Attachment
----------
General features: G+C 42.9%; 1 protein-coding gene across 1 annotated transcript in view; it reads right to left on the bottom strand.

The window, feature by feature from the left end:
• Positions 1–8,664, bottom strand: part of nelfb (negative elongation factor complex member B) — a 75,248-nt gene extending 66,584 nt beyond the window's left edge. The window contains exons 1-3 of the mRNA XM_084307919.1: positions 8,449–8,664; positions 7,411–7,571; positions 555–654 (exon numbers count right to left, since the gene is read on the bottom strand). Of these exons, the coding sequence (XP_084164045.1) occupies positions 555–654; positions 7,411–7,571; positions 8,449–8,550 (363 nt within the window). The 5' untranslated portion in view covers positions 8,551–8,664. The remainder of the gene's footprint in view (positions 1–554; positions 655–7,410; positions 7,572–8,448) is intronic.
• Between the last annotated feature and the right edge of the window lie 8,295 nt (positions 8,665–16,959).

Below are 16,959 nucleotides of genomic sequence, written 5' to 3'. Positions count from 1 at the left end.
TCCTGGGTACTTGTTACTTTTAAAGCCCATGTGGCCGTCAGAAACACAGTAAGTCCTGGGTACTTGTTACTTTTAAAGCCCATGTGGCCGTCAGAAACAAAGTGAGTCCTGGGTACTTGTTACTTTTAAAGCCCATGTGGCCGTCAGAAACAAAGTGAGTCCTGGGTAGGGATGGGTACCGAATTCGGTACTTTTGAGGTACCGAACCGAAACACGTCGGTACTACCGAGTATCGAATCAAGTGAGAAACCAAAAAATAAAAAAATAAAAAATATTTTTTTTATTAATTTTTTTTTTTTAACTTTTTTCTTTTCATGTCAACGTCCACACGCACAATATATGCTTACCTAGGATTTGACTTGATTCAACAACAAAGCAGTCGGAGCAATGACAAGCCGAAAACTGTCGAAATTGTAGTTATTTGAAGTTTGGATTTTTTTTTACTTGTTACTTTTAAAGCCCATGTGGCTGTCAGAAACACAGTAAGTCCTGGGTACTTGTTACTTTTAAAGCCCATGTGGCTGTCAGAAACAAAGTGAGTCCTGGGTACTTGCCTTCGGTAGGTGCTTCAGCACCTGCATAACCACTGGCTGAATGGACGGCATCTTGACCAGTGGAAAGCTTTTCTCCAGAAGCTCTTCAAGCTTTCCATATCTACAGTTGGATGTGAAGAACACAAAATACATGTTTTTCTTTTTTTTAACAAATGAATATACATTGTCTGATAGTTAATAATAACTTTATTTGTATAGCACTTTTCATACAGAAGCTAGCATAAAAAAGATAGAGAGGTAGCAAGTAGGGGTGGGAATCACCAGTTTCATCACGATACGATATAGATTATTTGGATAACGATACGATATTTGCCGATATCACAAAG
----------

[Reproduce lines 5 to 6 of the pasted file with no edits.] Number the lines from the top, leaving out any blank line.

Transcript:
Below are 16,959 nucleotides of genomic sequence, written 5' to 3'. Positions count from 1 at the left end.
TCCTGGGTACTTGTTACTTTTAAAGCCCATGTGGCCGTCAGAAACACAGTAAGTCCTGGGTACTTGTTACTTTTAAAGCCCATGTGGCCGTCAGAAACAAAGTGAGTCCTGGGTACTTGTTACTTTTAAAGCCCATGTGGCCGTCAGAAACAAAGTGAGTCCTGGGTAGGGATGGGTACCGAATTCGGTACTTTTGAGGTACCGAACCGAAACACGTCGGTACTACCGAGTATCGAATCAAGTGAGAAACCAAAAAATAAAAAAATAAAAAATATTTTTTTTATTAATTTTTTTTTTTTAACTTTTTTCTTTTCATGTCAACGTCCACACGCACAATATATGCTTACCTAGGATTTGACTTGATTCAACAACAAAGCAGTCGGAGCAATGACAAGCCGAAAACTGTCGAAATTGTAGTTATTTGAAGTTTGGATTTTTTTTTACTTGTTACTTTTAAAGCCCATGTGGCTGTCAGAAACACAGTAAGTCCTGGGTACTTGTTACTTTTAAAGCCCATGTGGCTGTCAGAAACAAAGTGAGTCCTGGGTACTTGCCTTCGGTAGGTGCTTCAGCACCTGCATAACCACTGGCTGAATGGACGGCATCTTGACCAGTGGAAAGCTTTTCTCCAGAAGCTCTTCAAGCTTTCCATATCTACAGTTGGATGTGAAGAACACAAAATACATGTTTTTCTTTTTTTTAACAAATGAATATACATTGTCTGATAGTTAATAATAACTTTATTTGTATAGCACTTTTCATACAGAAGCTAGCATAAAAAAGATAGAGAGGTAGCAAGTAGGGGTGGGAATCACCAGTTTCATCACGATACGATATAGATTATTTGGATAACGATACGATATTTGCCGATATCACAAAG